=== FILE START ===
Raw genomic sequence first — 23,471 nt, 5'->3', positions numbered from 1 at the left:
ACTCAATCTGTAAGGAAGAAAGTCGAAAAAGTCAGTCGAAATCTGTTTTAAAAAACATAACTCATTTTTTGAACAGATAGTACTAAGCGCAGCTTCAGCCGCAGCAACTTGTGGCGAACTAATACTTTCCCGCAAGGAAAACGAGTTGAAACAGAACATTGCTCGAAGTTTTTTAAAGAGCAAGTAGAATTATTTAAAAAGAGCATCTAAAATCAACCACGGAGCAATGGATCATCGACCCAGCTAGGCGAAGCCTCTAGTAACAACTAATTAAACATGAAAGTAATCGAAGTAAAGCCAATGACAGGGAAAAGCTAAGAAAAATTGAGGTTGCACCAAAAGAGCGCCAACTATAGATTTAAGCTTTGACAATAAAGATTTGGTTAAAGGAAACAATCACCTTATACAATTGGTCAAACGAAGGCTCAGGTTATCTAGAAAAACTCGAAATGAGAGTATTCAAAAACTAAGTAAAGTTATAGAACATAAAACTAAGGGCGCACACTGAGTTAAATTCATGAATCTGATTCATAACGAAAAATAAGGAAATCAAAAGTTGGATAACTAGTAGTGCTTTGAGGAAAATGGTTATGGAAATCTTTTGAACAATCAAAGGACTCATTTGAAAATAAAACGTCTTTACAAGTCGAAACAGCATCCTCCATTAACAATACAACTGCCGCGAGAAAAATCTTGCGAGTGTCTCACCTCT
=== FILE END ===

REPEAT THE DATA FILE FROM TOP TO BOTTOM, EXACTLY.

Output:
Raw genomic sequence first — 23,471 nt, 5'->3', positions numbered from 1 at the left:
ACTCAATCTGTAAGGAAGAAAGTCGAAAAAGTCAGTCGAAATCTGTTTTAAAAAACATAACTCATTTTTTGAACAGATAGTACTAAGCGCAGCTTCAGCCGCAGCAACTTGTGGCGAACTAATACTTTCCCGCAAGGAAAACGAGTTGAAACAGAACATTGCTCGAAGTTTTTTAAAGAGCAAGTAGAATTATTTAAAAAGAGCATCTAAAATCAACCACGGAGCAATGGATCATCGACCCAGCTAGGCGAAGCCTCTAGTAACAACTAATTAAACATGAAAGTAATCGAAGTAAAGCCAATGACAGGGAAAAGCTAAGAAAAATTGAGGTTGCACCAAAAGAGCGCCAACTATAGATTTAAGCTTTGACAATAAAGATTTGGTTAAAGGAAACAATCACCTTATACAATTGGTCAAACGAAGGCTCAGGTTATCTAGAAAAACTCGAAATGAGAGTATTCAAAAACTAAGTAAAGTTATAGAACATAAAACTAAGGGCGCACACTGAGTTAAATTCATGAATCTGATTCATAACGAAAAATAAGGAAATCAAAAGTTGGATAACTAGTAGTGCTTTGAGGAAAATGGTTATGGAAATCTTTTGAACAATCAAAGGACTCATTTGAAAATAAAACGTCTTTACAAGTCGAAACAGCATCCTCCATTAACAATACAACTGCCGCGAGAAAAATCTTGCGAGTGTCTCACCTCT